Maybe I just don't care for action movies anymore.  All I know is that the more I watch this drivel, the less inclined I am to do so in the future.  Every review should include something positive, though.  So I give the movie, I don't know, one star for having John Leguizamo and Forest Whitaker in it.  That's about all.

I Can't Go When You're Watching

I've come to realize that I have performance anxiety.  I can't write if I'm not alone.  I'm right now deliberately trying to overcome this as Amanda is sitting next to me on her own laptop.  I don't know what the issue is really.  I have all these stories that I want to work on and yet if the man-cub is awake or the little lady is nearby, I just refuse to be productive.  It happens with homework too.  Very peculiar.

Saturday, September 18, 2010

The 2 Out of the 3 R's I Care About

A few days ago I figured I would start up on a new book.  I chose Stephen King's Insomnia because 1) He is unique and entertaining at times.  At least he was at some point.  2) I seem to be suffering from insomnia, so its somewhat ironic and amusing.  Thus far, not much has happened, but I'm terrified and probably for the wrong reason.  King is supposed to be this masterful horror writer and yet I'm really only concerned that this will eventually happen to me.  Not monsters and other dimensions, mind you.  I'm concerned about not sleeping ever.

Additionally, I've begun writing actual writing on the side when my mind lets me.  I think its great, but I'm also a self-defeatist slash perfectionist when it comes to my own work.  I also seem to come up with better ideas before I've concluded the story I'm on.  I wonder how professional writers deal with this.  Should I write down my ideas and just keep hacking away at the piece I'm on or do I flip-flop around?  I'd probably never get anywhere if I did that, I suppose. I've toned down my approach to only writing short stories because I would like to get my foot in the door somehow someday and I understand that throwing your novel around to people doesn't get you very far passed the ever-growing mountain of papers in the corner of some editor's office.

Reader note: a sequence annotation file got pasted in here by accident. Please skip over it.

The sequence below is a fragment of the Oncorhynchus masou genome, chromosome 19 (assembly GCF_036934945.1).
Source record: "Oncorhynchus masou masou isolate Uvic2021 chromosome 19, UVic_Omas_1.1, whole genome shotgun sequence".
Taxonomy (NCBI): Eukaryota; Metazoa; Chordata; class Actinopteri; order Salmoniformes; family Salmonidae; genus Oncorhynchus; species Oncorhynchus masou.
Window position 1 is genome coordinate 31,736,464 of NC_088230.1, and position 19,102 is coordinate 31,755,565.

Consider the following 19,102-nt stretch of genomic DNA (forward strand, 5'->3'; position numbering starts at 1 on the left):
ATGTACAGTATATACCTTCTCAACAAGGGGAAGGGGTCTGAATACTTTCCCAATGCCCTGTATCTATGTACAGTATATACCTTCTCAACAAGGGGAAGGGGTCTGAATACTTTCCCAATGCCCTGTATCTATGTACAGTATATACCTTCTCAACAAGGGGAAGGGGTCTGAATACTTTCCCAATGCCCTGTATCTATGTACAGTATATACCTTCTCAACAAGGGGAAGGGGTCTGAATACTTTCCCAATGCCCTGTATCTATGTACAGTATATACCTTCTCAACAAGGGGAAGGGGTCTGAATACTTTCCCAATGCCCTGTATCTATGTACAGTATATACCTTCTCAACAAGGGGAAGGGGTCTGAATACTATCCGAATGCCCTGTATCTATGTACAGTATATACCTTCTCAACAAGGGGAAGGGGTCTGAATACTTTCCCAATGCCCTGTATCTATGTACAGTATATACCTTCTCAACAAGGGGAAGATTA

The first short story that I shared received pretty decent reviews, so that got me a bit more motivated.  One person even referred to it as, "a personal literary triumph."  I thought that was pretty cool, even if they were blowing it way out of proportion.  Everyone needs a little push now and then, right?

Friday, September 17, 2010

Ray Bradbury's The Martian Chronicles

I was pleasantly surprised by this book.  I had recently re-read A Princess of Mars by Edgar Rice Burroughs and I was actually expecting something more along those lines.  You know, a "classic" sci-fi adventure that manages to fill up the pages by simply describing everything in sight.  In other words: it was very, very dry.  TMC didn't really follow this line of writing (even though I felt the environs were adequately described in great detail).  This book is more or less a gathering of tales of people who have arrived on Mars in a period of about thirty years.  Their experiences range from exploration and encountering locals to post-colony life on the planet surface.  Sounds exciting when I say it like that, I know.  With all the character POV's and the striking similarities to real life events and other works of fiction, it really kept me going strong til the end.  It runs just short of 200 pages which makes it a great run through if you need a break in between other genres or books.  I think its a decent example of well-written science fiction without getting ridiculous in Star-Warsiness.  Yeah, I make my own adjectives.  What of it?